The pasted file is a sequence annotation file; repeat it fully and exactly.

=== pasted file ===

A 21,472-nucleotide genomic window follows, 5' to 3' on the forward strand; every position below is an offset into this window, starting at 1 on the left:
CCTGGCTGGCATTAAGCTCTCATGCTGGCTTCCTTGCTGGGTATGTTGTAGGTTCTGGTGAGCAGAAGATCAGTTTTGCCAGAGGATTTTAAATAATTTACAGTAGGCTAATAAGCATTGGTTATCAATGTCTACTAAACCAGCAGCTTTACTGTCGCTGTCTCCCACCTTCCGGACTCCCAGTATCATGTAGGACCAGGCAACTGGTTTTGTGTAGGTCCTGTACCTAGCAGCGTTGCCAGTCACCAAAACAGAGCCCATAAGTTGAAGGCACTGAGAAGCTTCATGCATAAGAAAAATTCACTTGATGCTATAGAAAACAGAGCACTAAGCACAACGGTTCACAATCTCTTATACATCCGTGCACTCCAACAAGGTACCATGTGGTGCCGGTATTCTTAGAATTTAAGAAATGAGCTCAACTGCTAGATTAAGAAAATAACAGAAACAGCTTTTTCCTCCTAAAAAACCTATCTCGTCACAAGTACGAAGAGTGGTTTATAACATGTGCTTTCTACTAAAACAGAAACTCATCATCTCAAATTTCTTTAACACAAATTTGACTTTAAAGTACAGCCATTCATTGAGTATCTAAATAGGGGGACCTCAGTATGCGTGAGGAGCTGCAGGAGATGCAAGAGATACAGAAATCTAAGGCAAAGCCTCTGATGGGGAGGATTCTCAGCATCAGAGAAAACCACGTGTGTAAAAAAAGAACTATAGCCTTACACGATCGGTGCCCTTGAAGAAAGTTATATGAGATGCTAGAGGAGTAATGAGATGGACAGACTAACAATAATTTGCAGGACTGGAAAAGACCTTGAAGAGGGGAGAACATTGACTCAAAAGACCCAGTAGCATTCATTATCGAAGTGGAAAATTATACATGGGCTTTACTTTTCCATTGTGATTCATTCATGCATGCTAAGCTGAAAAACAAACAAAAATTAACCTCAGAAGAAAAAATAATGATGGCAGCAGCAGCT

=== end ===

A 21,472-nucleotide genomic window follows, 5' to 3' on the forward strand; every position below is an offset into this window, starting at 1 on the left:
CCTGGCTGGCATTAAGCTCTCATGCTGGCTTCCTTGCTGGGTATGTTGTAGGTTCTGGTGAGCAGAAGATCAGTTTTGCCAGAGGATTTTAAATAATTTACAGTAGGCTAATAAGCATTGGTTATCAATGTCTACTAAACCAGCAGCTTTACTGTCGCTGTCTCCCACCTTCCGGACTCCCAGTATCATGTAGGACCAGGCAACTGGTTTTGTGTAGGTCCTGTACCTAGCAGCGTTGCCAGTCACCAAAACAGAGCCCATAAGTTGAAGGCACTGAGAAGCTTCATGCATAAGAAAAATTCACTTGATGCTATAGAAAACAGAGCACTAAGCACAACGGTTCACAATCTCTTATACATCCGTGCACTCCAACAAGGTACCATGTGGTGCCGGTATTCTTAGAATTTAAGAAATGAGCTCAACTGCTAGATTAAGAAAATAACAGAAACAGCTTTTTCCTCCTAAAAAACCTATCTCGTCACAAGTACGAAGAGTGGTTTATAACATGTGCTTTCTACTAAAACAGAAACTCATCATCTCAAATTTCTTTAACACAAATTTGACTTTAAAGTACAGCCATTCATTGAGTATCTAAATAGGGGGACCTCAGTATGCGTGAGGAGCTGCAGGAGATGCAAGAGATACAGAAATCTAAGGCAAAGCCTCTGATGGGGAGGATTCTCAGCATCAGAGAAAACCACGTGTGTAAAAAAAGAACTATAGCCTTACACGATCGGTGCCCTTGAAGAAAGTTATATGAGATGCTAGAGGAGTAATGAGATGGACAGACTAACAATAATTTGCAGGACTGGAAAAGACCTTGAAGAGGGGAGAACATTGACTCAAAAGACCCAGTAGCATTCATTATCGAAGTGGAAAATTATACATGGGCTTTACTTTTCCATTGTGATTCATTCATGCATGCTAAGCTGAAAAACAAACAAAAATTAACCTCAGAAGAAAAAATAATGATGGCAGCAGCAGCT